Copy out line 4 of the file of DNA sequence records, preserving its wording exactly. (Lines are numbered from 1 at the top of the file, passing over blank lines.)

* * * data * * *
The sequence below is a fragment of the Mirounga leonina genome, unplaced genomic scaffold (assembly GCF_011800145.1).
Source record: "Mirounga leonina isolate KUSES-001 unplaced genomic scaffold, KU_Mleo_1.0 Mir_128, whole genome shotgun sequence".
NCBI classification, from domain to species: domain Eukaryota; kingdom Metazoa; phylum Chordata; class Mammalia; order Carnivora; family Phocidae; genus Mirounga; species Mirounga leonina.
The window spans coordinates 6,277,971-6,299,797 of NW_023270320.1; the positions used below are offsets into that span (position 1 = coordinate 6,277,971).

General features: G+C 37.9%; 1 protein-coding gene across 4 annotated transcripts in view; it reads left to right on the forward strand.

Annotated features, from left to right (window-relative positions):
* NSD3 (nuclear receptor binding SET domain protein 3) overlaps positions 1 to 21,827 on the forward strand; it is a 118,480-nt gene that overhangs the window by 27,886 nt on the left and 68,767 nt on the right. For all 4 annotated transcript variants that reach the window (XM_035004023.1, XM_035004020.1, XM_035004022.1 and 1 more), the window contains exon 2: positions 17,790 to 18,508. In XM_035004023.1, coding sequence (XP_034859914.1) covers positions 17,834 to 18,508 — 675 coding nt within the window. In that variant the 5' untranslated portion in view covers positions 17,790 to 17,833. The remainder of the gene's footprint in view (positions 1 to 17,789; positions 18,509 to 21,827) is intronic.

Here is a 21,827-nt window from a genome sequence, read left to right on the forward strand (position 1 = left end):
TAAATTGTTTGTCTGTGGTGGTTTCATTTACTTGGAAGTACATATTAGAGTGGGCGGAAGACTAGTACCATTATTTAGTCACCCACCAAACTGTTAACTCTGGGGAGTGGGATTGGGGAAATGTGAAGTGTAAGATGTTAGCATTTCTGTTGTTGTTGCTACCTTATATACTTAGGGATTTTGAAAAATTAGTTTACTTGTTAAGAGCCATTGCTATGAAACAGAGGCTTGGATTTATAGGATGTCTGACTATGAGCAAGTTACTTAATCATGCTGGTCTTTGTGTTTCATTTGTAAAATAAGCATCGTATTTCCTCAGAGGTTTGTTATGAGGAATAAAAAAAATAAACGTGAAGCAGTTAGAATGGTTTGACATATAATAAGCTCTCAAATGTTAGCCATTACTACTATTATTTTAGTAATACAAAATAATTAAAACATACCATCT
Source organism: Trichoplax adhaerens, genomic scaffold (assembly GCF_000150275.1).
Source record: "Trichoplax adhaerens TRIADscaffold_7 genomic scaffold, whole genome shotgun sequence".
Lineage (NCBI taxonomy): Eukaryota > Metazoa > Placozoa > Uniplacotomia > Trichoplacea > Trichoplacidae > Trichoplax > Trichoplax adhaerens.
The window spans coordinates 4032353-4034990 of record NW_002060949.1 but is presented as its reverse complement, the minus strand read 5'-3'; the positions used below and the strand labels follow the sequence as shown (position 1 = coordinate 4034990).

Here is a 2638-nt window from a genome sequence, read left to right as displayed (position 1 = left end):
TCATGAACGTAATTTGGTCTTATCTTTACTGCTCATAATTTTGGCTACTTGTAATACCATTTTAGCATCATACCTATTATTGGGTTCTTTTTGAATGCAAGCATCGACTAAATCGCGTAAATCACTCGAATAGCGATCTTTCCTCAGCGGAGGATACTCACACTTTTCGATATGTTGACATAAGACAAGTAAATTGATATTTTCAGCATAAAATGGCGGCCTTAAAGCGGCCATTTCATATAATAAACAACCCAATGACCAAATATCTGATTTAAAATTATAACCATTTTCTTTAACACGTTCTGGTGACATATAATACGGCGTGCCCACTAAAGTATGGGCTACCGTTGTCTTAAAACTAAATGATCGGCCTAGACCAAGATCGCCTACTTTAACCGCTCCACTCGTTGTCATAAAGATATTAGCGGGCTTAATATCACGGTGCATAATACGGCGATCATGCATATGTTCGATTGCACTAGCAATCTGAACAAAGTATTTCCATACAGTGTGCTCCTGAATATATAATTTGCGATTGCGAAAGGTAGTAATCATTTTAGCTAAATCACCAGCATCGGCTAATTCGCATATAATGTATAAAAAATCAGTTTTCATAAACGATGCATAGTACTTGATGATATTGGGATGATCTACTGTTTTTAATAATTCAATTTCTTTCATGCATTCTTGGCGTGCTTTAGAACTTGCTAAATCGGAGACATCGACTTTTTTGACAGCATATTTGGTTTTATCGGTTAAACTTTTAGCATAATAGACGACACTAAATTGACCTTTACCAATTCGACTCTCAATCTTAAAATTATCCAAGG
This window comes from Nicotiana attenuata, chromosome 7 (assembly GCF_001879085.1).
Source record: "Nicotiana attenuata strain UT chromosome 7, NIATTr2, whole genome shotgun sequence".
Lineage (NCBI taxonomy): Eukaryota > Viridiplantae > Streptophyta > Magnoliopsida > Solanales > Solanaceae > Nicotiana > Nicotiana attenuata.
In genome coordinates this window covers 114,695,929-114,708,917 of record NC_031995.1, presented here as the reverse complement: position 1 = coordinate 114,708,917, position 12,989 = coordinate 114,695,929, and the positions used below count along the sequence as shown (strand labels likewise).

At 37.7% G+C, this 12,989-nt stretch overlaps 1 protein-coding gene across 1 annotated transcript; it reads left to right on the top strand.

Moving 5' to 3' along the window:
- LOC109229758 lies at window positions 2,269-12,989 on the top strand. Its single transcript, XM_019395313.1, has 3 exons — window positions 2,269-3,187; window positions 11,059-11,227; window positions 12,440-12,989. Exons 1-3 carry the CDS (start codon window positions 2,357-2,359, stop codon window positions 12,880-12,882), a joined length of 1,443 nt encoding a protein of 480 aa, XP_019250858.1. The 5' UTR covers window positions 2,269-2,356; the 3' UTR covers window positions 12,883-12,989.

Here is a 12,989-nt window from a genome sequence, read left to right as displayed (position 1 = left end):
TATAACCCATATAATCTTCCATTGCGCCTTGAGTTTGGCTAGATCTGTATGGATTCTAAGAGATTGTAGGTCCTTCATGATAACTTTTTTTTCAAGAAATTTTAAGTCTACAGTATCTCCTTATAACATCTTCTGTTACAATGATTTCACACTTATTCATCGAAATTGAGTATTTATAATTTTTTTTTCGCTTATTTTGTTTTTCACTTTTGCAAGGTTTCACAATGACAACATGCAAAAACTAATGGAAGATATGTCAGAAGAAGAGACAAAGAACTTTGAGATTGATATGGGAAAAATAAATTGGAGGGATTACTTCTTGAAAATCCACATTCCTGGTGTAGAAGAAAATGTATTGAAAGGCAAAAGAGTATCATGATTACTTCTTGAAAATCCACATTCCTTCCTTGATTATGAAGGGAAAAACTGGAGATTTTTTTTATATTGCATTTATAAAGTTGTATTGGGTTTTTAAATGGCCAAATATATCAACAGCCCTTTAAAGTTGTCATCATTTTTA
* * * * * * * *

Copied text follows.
The window spans coordinates 6,277,971-6,299,797 of NW_023270320.1; the positions used below are offsets into that span (position 1 = coordinate 6,277,971).